26. March 2013 07:57
by Tammi Sharpe
5 Comments

Teachers and Students

26. March 2013 07:57 by Tammi Sharpe | 5 Comments

Students and teachers faced a number of dilemmas over youth engagement in the Birmingham Civil Rights Movement. Students risked going to jail, being exposed to possible violence, and possible expulsion from school. At the same time, teachers and other school officials were torn about students’ participation and had been ordered by the local school board to prevent student participation. Consequently, some of them put their own jobs on the line. As teachers’ and students’ statements show, each school differed in its approach to dealing with the “Children’s Crusade.” The selected quotes below provide a sense of the variety of views and scenarios. These quotes also give a feel for the energy that was mobilizing youth in May 1963. The map is meant to provider readers with a sense of the location of the school in reference to the protest location.

  

View Birmingham in a larger map

Yellow pushpin - Parker High School

Red balloon - location of the protests

Purple pushpin - Wenonah High School

Green pushpin - Carver High School

Turquoise pushpin - Ullman High School

Pink pushpin - Westfield High School

Red pushpin - Fairfield High School

Blue balloon - Immaculata High School

Yellow balloon - Western Olin High School 

Milton Stollenwerck:  Teacher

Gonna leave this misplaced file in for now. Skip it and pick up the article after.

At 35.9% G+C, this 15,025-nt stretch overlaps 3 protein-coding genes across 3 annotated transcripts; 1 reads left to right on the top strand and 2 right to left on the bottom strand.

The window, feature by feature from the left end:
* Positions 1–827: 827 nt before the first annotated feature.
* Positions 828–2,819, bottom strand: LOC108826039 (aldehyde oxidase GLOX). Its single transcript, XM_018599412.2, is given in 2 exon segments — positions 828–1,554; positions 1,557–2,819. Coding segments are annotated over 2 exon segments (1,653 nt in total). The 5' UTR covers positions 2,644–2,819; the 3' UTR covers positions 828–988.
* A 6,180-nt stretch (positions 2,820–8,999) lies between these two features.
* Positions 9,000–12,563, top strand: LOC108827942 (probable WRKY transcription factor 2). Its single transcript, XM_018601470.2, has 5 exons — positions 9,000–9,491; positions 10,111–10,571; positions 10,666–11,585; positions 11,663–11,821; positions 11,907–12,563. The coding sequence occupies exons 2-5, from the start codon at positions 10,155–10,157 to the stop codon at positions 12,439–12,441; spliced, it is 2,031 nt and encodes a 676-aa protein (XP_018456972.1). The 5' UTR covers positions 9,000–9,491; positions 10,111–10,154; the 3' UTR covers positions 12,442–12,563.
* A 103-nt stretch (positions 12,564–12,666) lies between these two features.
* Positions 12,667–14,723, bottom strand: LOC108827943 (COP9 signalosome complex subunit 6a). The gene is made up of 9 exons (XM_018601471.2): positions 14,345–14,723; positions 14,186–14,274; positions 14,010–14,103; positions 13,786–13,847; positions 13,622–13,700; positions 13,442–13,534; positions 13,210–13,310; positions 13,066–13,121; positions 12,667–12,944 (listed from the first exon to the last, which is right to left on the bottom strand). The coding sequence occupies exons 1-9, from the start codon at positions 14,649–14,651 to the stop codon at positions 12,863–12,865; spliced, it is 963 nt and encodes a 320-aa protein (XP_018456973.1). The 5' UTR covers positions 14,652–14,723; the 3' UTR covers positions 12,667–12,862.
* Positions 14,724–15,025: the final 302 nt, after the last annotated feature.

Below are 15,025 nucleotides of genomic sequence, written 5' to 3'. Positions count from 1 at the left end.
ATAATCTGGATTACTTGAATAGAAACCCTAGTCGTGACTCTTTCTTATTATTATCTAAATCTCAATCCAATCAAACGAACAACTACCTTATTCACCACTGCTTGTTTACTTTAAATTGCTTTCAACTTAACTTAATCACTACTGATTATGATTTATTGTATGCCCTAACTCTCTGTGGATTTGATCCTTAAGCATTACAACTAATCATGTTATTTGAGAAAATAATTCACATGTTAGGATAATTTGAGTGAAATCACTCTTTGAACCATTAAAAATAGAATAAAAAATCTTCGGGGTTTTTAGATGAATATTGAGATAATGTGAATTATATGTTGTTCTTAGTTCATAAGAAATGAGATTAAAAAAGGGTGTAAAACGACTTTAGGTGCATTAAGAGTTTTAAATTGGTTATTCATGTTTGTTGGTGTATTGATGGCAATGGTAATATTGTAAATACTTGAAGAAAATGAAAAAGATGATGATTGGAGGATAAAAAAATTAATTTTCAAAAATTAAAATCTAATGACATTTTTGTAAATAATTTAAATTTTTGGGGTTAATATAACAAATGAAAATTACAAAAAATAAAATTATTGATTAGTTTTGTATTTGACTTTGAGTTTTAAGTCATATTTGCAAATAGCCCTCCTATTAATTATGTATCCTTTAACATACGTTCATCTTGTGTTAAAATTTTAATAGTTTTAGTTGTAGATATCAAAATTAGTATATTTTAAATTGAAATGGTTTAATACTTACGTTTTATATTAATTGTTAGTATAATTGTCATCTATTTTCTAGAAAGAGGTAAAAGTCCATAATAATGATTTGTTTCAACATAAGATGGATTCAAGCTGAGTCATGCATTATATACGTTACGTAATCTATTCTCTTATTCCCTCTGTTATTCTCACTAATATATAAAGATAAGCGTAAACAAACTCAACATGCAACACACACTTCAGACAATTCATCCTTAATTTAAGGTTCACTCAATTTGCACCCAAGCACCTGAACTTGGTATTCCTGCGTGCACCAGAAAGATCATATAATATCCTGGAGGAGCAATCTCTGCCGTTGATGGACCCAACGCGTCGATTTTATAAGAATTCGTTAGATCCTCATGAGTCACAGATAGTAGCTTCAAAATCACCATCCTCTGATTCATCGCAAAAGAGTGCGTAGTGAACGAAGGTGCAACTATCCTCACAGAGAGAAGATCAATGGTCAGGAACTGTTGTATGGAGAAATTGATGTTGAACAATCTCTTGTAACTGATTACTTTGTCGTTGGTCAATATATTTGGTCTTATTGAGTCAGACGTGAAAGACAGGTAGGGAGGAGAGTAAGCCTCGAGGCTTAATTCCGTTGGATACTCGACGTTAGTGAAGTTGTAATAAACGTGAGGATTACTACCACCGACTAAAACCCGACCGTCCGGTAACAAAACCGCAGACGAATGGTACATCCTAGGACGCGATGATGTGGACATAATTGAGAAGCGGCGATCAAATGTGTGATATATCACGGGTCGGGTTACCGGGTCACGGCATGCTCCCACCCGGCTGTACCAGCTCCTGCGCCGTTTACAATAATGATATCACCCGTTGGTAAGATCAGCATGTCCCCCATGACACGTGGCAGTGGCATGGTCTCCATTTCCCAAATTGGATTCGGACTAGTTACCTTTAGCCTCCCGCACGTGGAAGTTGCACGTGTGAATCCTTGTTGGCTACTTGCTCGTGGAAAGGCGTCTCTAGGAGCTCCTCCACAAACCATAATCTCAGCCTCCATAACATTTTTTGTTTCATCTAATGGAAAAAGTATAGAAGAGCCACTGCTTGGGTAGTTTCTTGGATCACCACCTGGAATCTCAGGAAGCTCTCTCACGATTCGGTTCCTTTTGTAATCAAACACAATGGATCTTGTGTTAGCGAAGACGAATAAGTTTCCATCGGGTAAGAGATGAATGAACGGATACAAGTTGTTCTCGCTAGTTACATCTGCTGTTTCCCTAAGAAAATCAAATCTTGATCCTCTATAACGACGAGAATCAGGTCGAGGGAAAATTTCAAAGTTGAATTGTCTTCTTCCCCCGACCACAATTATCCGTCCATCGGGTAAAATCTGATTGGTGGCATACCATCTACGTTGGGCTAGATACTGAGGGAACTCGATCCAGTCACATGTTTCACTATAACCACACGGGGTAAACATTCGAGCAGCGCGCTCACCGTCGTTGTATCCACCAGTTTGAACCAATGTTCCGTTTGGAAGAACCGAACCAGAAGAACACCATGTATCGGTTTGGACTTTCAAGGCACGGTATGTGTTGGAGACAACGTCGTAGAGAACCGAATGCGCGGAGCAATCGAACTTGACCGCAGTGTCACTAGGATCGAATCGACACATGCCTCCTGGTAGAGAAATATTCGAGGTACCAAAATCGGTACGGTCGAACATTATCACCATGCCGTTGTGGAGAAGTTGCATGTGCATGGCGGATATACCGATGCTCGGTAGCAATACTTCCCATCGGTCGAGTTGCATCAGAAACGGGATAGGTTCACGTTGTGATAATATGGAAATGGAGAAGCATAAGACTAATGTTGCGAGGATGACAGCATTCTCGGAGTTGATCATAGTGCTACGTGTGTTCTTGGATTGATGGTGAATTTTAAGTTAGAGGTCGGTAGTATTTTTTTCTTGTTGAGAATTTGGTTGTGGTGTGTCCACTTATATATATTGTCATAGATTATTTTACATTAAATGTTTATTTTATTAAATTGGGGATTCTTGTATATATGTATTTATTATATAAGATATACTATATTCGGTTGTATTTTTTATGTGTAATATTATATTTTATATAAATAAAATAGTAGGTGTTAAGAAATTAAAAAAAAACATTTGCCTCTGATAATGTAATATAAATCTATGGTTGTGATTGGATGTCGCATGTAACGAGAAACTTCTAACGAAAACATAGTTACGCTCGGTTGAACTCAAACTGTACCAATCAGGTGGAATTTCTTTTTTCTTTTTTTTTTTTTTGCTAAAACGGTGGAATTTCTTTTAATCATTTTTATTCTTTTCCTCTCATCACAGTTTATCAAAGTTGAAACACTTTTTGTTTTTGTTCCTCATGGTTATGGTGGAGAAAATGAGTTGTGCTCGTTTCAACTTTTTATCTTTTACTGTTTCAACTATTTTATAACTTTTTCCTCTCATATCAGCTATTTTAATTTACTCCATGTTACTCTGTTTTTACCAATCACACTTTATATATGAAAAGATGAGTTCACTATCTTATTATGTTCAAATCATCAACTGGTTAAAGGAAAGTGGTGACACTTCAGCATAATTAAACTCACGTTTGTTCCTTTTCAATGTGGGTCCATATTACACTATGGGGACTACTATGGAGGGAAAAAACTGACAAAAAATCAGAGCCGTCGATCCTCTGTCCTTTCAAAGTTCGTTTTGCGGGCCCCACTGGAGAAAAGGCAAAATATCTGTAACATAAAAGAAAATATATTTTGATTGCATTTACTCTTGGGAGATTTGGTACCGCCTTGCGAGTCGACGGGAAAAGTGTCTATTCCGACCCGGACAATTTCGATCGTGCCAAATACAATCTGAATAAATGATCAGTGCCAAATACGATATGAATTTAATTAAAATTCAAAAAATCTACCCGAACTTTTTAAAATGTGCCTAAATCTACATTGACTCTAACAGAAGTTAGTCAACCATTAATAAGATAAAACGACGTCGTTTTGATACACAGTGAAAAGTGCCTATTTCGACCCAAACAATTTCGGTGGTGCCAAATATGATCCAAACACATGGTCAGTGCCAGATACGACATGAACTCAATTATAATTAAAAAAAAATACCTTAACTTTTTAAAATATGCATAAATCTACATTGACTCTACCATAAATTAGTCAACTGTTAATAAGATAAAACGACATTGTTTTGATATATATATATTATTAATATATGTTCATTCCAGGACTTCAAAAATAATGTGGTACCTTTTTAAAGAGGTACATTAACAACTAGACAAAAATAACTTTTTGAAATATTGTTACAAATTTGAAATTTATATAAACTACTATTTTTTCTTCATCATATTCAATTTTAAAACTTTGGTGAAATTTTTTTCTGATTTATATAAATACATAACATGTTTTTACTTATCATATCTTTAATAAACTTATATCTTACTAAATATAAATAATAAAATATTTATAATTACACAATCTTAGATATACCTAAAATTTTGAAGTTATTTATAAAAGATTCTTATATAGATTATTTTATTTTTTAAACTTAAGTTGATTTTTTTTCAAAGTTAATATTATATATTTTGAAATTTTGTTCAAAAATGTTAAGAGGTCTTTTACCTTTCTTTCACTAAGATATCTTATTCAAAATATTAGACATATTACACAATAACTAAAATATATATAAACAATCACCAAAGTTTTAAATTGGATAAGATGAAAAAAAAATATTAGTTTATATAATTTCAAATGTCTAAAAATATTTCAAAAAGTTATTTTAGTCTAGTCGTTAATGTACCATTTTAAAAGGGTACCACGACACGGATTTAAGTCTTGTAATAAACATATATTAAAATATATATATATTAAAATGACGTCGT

At the very beginning I thought that it [the movement] was using the children as pawns.  I came to realize that in numbers there is strength.  I never shall forget there was a woman in Collegeville who was up around the hood and she had 8 or 9 children, all of them went to Carver High School.  One morning after the mass meeting A. D. King, Martin’s brother, came to Carver High School, and at that time we had chain linked fences around the building, but the gates were not locked.  I don’t know how they came to that decision but the students were in the halls talking about lets go, lets go.  I wanted to know what was going on so I went up around the office and the principal stepped out of his office and he said:  I’ll not try to stop you, if you’re going go ahead, if you’re not going let’s go into the classes and have school.  He turned around and went back in. 

A.D. King…something …precluded him [from] coming on the grounds.  I think the law said he couldn’t come on the grounds….Across the street, he stood there and raised his arms and said: ‘Y’all come.”  And they all followed out there…..When those students left the grounds of Carver High School they left three [students] in the school…Everybody left…we had three students.  And these were a preacher’s children.   

Edward Thompson:  Teacher